I received this book as a First Reads giveaway. I was a bit weary upon arrival. A letter signed by the author accompanied the book, asking for more reviews, and looking to promote his book. This is normal. However, the letter was full of grammatical errors which triggered several alarms in my brain. THe book itself reads like you are sitting with an uncle or grandfather listening to him tell old war stories. THe flow is just the same. A quick story, and then onto the next. It starts with Woodrow I received this book as a First Reads giveaway. I was a bit weary upon arrival. A letter signed by the author accompanied the book, asking for more reviews, and looking to promote his book. This is normal. However, the letter was full of grammatical errors which triggered several alarms in my brain. THe book itself reads like you are sitting with an uncle or grandfather listening to him tell old war stories. THe flow is just the same. A quick story, and then onto the next. It starts with Woodrow WIlson and continues to the Obama administration. You will learn how each president treated the press and photographers, as well as learn interesting tidbits about each. From the outgoing, like Truman, to the secluded, like Carter. The Kennedy period was by far my favorite. You learn the story behind the famous John Jr. salute photo. That was the first half of the book. The second half of the book highlights the photographers who worked the White House beat, and the equipment they used. From box cameras all the way up to the digital age. Overall, if you are a history nut as I am, you will find this enjoyable. At least the first 151 pages. This was a fast read, full of numerous pictures (each page had at least one picture). I would recommend this book to anyone interested in a what goes on behind the scenes with White House photographers, and anyone that is interested in photography.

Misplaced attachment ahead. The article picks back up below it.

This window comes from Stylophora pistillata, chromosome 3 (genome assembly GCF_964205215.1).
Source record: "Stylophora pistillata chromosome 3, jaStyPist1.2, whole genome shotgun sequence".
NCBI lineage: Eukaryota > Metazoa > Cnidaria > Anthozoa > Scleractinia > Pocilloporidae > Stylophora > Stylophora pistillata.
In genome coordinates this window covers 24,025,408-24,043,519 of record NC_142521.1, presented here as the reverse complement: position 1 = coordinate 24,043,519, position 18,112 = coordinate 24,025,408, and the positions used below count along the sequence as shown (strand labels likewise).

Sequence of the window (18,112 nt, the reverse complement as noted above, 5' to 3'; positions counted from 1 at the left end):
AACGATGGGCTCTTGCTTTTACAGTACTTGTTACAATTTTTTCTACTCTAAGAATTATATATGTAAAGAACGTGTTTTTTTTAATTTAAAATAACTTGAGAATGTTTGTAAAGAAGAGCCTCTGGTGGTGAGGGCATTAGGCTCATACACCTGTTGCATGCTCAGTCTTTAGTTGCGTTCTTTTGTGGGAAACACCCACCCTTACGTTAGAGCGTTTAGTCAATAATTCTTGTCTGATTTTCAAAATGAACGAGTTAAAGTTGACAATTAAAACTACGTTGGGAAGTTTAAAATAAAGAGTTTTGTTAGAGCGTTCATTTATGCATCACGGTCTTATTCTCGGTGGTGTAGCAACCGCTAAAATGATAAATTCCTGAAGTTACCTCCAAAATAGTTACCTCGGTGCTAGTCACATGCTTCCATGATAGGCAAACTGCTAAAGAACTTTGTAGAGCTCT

6. 4 out of 5

    Mary

    Dennis Brack is a White House photographer and a member of the White House ISP pool which travels with the President in Washington. He is a 2012 Lifetime Achievement Award Winner. The Dennis Brack Photographic Archive spans the last five decades and includes more than 150,000 slides of U.S. presidents, world leaders, wars (notably the first Gulf War), military personnel, and key moments of the civil rights movement and the riots it sparked. Brack also covered Watergate for TIME in 1974. He has Dennis Brack is a White House photographer and a member of the White House ISP pool which travels with the President in Washington. He is a 2012 Lifetime Achievement Award Winner. The Dennis Brack Photographic Archive spans the last five decades and includes more than 150,000 slides of U.S. presidents, world leaders, wars (notably the first Gulf War), military personnel, and key moments of the civil rights movement and the riots it sparked. Brack also covered Watergate for TIME in 1974. He has covered ten presidential administrations, from JFK to Obama. Brack's photos have appeared in TIME, NEWSWEEK, and LIFE, where Brack averaged a picture a week for twenty-three years. Presidential Picture Stories: Behind the Cameras at the White House delivers a wonderful collection of historical photos from an assortment of White House photographers that includes everyone from Woodrow Wilson to the present. And of course, each picture has a story and Brack does an excellent job telling each of these stories behind the pictures, the presidents, and the photographers themselves.If you love history and photography, don't miss this one. *Received this book free from Goodreads in exchange for an honest review.

  7. 4 out of 5

    Susan Swiderski